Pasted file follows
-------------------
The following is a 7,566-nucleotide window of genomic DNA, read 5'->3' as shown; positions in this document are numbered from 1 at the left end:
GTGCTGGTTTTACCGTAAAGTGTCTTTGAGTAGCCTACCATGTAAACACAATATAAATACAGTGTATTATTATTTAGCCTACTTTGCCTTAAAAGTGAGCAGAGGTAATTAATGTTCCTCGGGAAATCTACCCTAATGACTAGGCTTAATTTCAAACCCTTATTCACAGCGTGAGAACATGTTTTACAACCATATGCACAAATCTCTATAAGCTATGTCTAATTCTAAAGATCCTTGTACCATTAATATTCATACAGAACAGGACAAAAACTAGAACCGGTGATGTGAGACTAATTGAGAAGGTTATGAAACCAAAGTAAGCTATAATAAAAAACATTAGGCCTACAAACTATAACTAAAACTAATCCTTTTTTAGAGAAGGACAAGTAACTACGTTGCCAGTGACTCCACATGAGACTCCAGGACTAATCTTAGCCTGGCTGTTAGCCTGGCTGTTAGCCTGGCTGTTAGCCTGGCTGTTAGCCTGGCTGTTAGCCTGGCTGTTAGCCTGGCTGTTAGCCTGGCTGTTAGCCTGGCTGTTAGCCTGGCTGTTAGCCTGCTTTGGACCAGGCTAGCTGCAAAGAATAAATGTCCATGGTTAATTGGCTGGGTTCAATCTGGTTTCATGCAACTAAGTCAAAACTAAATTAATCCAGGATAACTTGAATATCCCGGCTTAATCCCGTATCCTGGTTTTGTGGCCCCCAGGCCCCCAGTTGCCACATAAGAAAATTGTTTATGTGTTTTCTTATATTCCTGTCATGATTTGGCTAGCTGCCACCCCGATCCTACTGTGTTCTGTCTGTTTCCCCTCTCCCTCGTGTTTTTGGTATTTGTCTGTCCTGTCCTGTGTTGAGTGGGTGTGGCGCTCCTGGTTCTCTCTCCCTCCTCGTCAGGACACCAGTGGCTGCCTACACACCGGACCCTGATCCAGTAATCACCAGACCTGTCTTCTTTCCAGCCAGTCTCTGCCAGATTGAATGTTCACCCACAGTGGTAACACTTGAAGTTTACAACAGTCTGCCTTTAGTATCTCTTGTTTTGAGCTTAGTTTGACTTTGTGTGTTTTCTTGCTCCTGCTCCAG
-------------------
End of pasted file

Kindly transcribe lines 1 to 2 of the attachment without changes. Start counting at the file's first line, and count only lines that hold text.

The following is a 7,566-nucleotide window of genomic DNA, read 5'->3' as shown; positions in this document are numbered from 1 at the left end:
GTGCTGGTTTTACCGTAAAGTGTCTTTGAGTAGCCTACCATGTAAACACAATATAAATACAGTGTATTATTATTTAGCCTACTTTGCCTTAAAAGTGAGCAGAGGTAATTAATGTTCCTCGGGAAATCTACCCTAATGACTAGGCTTAATTTCAAACCCTTATTCACAGCGTGAGAACATGTTTTACAACCATATGCACAAATCTCTATAAGCTATGTCTAATTCTAAAGATCCTTGTACCATTAATATTCATACAGAACAGGACAAAAACTAGAACCGGTGATGTGAGACTAATTGAGAAGGTTATGAAACCAAAGTAAGCTATAATAAAAAACATTAGGCCTACAAACTATAACTAAAACTAATCCTTTTTTAGAGAAGGACAAGTAACTACGTTGCCAGTGACTCCACATGAGACTCCAGGACTAATCTTAGCCTGGCTGTTAGCCTGGCTGTTAGCCTGGCTGTTAGCCTGGCTGTTAGCCTGGCTGTTAGCCTGGCTGTTAGCCTGGCTGTTAGCCTGGCTGTTAGCCTGGCTGTTAGCCTGGCTGTTAGCCTGCTTTGGACCAGGCTAGCTGCAAAGAATAAATGTCCATGGTTAATTGGCTGGGTTCAATCTGGTTTCATGCAACTAAGTCAAAACTAAATTAATCCAGGATAACTTGAATATCCCGGCTTAATCCCGTATCCTGGTTTTGTGGCCCCCAGGCCCCCAGTTGCCACATAAGAAAATTGTTTATGTGTTTTCTTATATTCCTGTCATGATTTGGCTAGCTGCCACCCCGATCCTACTGTGTTCTGTCTGTTTCCCCTCTCCCTCGTGTTTTTGGTATTTGTCTGTCCTGTCCTGTGTTGAGTGGGTGTGGCGCTCCTGGTTCTCTCTCCCTCCTCGTCAGGACACCAGTGGCTGCCTACACACCGGACCCTGATCCAGTAATCACCAGACCTGTCTTCTTTCCAGCCAGTCTCTGCCAGATTGAATGTTCACCCACAGTGGTAACACTTGAAGTTTACAACAGTCTGCCTTTAGTATCTCTTGTTTTGAGCTTAGTTTGACTTTGTGTGTTTTCTTGCTCCTGCTCCAG